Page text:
Have you been in a situation where you wanted something more from someone than they wanted it? If you’ve ever dated, this is usually the reason for most breakups. But what about beyond dating?
In work, there’s the same idea of courtship, where you tell yourself you can’t come across as the desperate one. Sales people run into this all the time. It’s about convincing someone they want you more than anyone else, including themselves. (On the other hand, impulse buying could probably be likened to a one night stand.)
I’ve been in situations where my eagerness to work on a project or with a team could have been considered immature. Apparently if you really want something, you have to dance around to get it…instead of taking the direct route. But why is expressing interest considered immature? Can’t you just say, hey, I’m interested?
Nope, instead you turn it into a game of hard-to-get and have to add a big old fat “but” on the end.
“I’m interested, but the timing isn’t really right for me.”
“I’m interested, but I’m pursuing another project right now. I’d need to see if I could make time to fit this in.”
“I’m interested, but you should know I’m the Ruler of the Universe and require everyone to call me as such.”
OK, the last one may be a bit of a stretch. The game of hard-to-get sets it up so that you come across as the high-value resource, and the other party appears to be the desperate one. You want the other group to sit by the phone, constantly check email, and develop manic behavior while they agonize over whether you’ll commit to the project.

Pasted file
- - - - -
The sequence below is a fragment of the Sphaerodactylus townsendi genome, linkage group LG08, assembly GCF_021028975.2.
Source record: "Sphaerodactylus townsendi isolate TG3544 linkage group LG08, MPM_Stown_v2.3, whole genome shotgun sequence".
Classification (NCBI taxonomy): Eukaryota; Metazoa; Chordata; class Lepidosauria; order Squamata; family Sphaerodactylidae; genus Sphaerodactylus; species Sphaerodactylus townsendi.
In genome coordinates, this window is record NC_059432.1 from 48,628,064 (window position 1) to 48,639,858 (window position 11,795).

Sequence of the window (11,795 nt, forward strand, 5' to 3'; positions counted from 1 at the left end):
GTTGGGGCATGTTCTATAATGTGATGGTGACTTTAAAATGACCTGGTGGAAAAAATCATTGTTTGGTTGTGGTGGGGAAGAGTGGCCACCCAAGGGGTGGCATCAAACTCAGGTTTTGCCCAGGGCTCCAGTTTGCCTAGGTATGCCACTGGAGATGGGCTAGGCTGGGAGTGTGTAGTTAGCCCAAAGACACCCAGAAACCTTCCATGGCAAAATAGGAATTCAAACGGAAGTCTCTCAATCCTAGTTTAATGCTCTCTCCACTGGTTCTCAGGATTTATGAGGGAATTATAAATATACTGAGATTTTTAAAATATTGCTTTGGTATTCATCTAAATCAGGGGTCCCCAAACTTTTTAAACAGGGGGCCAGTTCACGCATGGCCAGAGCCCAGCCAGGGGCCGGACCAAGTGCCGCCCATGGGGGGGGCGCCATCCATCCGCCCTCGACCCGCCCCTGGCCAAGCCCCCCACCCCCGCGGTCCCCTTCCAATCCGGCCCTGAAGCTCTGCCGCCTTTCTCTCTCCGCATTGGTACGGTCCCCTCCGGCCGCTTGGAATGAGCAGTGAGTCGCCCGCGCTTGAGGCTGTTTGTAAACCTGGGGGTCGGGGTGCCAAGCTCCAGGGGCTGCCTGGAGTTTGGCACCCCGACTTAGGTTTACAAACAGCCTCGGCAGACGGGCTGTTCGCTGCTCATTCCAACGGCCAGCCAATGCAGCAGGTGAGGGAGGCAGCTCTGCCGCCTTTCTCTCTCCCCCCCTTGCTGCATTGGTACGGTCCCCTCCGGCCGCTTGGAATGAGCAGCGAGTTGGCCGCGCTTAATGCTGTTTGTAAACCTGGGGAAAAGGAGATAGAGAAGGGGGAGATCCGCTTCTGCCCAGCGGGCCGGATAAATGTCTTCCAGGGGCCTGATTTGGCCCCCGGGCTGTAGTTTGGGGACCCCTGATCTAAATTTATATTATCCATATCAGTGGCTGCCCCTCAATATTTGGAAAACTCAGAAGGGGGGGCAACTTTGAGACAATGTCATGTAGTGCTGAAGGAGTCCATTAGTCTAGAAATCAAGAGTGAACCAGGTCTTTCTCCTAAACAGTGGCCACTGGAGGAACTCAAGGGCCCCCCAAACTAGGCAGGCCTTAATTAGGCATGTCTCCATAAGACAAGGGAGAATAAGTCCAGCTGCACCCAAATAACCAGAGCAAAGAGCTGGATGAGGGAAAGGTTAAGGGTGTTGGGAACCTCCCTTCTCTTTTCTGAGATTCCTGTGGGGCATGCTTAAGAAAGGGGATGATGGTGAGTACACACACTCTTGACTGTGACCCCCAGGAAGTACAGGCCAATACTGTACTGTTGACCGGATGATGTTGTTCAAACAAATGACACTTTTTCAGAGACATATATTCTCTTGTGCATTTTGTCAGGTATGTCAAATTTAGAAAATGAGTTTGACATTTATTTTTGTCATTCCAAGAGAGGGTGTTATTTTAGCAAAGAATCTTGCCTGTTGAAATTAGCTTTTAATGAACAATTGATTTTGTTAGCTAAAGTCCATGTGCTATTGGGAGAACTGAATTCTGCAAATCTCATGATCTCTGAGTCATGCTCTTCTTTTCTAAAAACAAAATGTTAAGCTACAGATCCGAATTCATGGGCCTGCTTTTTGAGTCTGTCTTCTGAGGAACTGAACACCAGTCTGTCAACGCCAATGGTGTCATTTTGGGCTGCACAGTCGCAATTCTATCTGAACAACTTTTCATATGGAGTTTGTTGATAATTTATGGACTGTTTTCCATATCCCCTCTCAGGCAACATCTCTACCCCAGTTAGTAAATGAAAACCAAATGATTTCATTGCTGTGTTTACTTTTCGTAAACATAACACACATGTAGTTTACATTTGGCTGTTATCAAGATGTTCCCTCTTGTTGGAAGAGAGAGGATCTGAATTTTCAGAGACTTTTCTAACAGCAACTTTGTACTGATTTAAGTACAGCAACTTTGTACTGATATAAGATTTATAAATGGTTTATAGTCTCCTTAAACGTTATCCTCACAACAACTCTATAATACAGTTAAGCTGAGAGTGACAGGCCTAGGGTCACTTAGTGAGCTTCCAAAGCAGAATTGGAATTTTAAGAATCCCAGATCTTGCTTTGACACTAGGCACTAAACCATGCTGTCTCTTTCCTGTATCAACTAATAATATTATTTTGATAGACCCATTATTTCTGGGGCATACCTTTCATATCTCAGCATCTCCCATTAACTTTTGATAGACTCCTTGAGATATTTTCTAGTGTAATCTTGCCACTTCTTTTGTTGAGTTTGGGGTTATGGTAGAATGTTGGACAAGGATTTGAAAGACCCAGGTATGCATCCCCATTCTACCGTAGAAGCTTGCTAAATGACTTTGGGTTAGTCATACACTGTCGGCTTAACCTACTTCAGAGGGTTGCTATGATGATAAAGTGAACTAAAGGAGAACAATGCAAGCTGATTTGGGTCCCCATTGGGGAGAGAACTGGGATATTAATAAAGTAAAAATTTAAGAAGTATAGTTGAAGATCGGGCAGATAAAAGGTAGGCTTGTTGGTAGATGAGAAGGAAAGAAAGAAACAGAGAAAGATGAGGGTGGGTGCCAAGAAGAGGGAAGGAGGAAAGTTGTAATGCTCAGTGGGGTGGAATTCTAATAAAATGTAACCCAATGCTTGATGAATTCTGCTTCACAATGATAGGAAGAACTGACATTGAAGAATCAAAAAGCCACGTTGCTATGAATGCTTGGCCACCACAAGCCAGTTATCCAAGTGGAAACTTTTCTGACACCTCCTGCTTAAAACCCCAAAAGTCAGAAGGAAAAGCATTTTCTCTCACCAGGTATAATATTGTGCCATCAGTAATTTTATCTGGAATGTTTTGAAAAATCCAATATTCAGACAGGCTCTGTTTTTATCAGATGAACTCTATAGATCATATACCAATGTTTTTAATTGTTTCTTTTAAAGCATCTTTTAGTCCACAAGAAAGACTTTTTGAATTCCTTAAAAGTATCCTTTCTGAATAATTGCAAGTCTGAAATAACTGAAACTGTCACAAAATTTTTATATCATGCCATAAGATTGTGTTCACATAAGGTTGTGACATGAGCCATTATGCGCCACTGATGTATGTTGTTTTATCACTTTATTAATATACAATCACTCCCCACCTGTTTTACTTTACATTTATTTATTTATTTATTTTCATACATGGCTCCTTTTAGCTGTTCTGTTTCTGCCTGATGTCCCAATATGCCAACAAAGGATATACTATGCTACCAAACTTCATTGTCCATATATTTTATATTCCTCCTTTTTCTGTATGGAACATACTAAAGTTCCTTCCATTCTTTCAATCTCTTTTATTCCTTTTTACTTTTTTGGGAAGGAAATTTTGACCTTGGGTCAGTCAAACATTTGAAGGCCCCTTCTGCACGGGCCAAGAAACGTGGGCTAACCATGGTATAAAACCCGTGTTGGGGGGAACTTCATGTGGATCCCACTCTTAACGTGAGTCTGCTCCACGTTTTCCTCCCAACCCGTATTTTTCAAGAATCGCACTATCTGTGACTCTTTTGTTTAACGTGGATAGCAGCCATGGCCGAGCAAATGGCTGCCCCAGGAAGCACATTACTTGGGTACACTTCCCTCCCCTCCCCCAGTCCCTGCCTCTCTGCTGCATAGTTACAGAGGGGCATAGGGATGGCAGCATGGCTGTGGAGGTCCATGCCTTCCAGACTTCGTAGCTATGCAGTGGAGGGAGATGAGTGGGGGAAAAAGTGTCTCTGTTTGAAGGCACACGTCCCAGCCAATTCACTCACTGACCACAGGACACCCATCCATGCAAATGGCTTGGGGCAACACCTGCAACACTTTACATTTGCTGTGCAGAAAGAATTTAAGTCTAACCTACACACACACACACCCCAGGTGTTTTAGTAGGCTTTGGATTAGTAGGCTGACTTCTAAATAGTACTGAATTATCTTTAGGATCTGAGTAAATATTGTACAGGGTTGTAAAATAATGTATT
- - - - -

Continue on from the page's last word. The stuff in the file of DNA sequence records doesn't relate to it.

I wouldn’t consider myself an expert at hard-to-get. If anything, that’s the reason I prefer the more direct route. “Hey, I’m interested in this project. Let me talk to my boss and see if I can get permission to help out.” I’ve even noticed some of the same behavior from my peers. When working with someone from my generation, I rarely expect to see any kind of gaming behavior. On the other hand, I break out my tactics notes when working with older groups. If I don’t use some of these tactics, we never get anything done.
So some suggestions:
Determine how the project team operates. Are they passive? Are they direct? Is it all meetings and no execution?
Figure out the same for the group leader and how the group responds. Is he a figurehead and the group ignores him? Does he take over and dictate?
Take baby steps as you navigate the group. Especially if you are a newer member, tread lightly. Operate through suggestions until you can determine more effective communication.
Whatever happens, fulfill your role in the group. Do what’s been asked of you, and do it well. You will show value and can earn credibility points by doing your job.
Any other rules for hard-to-get? Any other ways to get around the “but”?
The views expressed in my blog are my own and do not necessarily reflect those of my employer.
Photo from clipart.